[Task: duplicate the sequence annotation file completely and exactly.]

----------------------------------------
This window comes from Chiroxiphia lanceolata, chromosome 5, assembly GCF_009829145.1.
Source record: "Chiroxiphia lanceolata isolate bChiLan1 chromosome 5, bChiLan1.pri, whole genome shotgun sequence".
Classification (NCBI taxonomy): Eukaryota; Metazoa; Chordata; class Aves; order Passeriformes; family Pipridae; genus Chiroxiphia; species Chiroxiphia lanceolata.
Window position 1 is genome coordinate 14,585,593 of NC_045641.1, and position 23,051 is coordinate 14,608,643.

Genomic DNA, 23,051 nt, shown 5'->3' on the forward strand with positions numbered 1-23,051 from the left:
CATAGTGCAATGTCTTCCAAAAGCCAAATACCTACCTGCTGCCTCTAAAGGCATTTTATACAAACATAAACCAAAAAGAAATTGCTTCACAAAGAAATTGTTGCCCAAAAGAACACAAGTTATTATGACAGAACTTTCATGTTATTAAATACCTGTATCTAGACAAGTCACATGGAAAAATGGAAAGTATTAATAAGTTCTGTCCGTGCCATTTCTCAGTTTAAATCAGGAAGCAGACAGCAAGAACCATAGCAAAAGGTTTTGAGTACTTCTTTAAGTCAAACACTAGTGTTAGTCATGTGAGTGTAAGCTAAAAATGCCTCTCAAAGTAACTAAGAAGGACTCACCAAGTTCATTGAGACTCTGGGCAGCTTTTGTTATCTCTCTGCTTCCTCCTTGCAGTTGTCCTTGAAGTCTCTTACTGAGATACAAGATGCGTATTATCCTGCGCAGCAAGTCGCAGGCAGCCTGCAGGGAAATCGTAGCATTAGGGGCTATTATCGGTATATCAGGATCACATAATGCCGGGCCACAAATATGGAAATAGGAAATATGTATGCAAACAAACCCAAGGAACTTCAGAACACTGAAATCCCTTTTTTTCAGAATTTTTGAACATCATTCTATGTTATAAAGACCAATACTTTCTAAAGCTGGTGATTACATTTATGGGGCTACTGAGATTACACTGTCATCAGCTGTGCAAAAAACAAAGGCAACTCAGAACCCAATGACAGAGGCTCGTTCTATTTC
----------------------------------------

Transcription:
This window comes from Chiroxiphia lanceolata, chromosome 5, assembly GCF_009829145.1.
Source record: "Chiroxiphia lanceolata isolate bChiLan1 chromosome 5, bChiLan1.pri, whole genome shotgun sequence".
Classification (NCBI taxonomy): Eukaryota; Metazoa; Chordata; class Aves; order Passeriformes; family Pipridae; genus Chiroxiphia; species Chiroxiphia lanceolata.
Window position 1 is genome coordinate 14,585,593 of NC_045641.1, and position 23,051 is coordinate 14,608,643.

Genomic DNA, 23,051 nt, shown 5'->3' on the forward strand with positions numbered 1-23,051 from the left:
CATAGTGCAATGTCTTCCAAAAGCCAAATACCTACCTGCTGCCTCTAAAGGCATTTTATACAAACATAAACCAAAAAGAAATTGCTTCACAAAGAAATTGTTGCCCAAAAGAACACAAGTTATTATGACAGAACTTTCATGTTATTAAATACCTGTATCTAGACAAGTCACATGGAAAAATGGAAAGTATTAATAAGTTCTGTCCGTGCCATTTCTCAGTTTAAATCAGGAAGCAGACAGCAAGAACCATAGCAAAAGGTTTTGAGTACTTCTTTAAGTCAAACACTAGTGTTAGTCATGTGAGTGTAAGCTAAAAATGCCTCTCAAAGTAACTAAGAAGGACTCACCAAGTTCATTGAGACTCTGGGCAGCTTTTGTTATCTCTCTGCTTCCTCCTTGCAGTTGTCCTTGAAGTCTCTTACTGAGATACAAGATGCGTATTATCCTGCGCAGCAAGTCGCAGGCAGCCTGCAGGGAAATCGTAGCATTAGGGGCTATTATCGGTATATCAGGATCACATAATGCCGGGCCACAAATATGGAAATAGGAAATATGTATGCAAACAAACCCAAGGAACTTCAGAACACTGAAATCCCTTTTTTTCAGAATTTTTGAACATCATTCTATGTTATAAAGACCAATACTTTCTAAAGCTGGTGATTACATTTATGGGGCTACTGAGATTACACTGTCATCAGCTGTGCAAAAAACAAAGGCAACTCAGAACCCAATGACAGAGGCTCGTTCTATTTC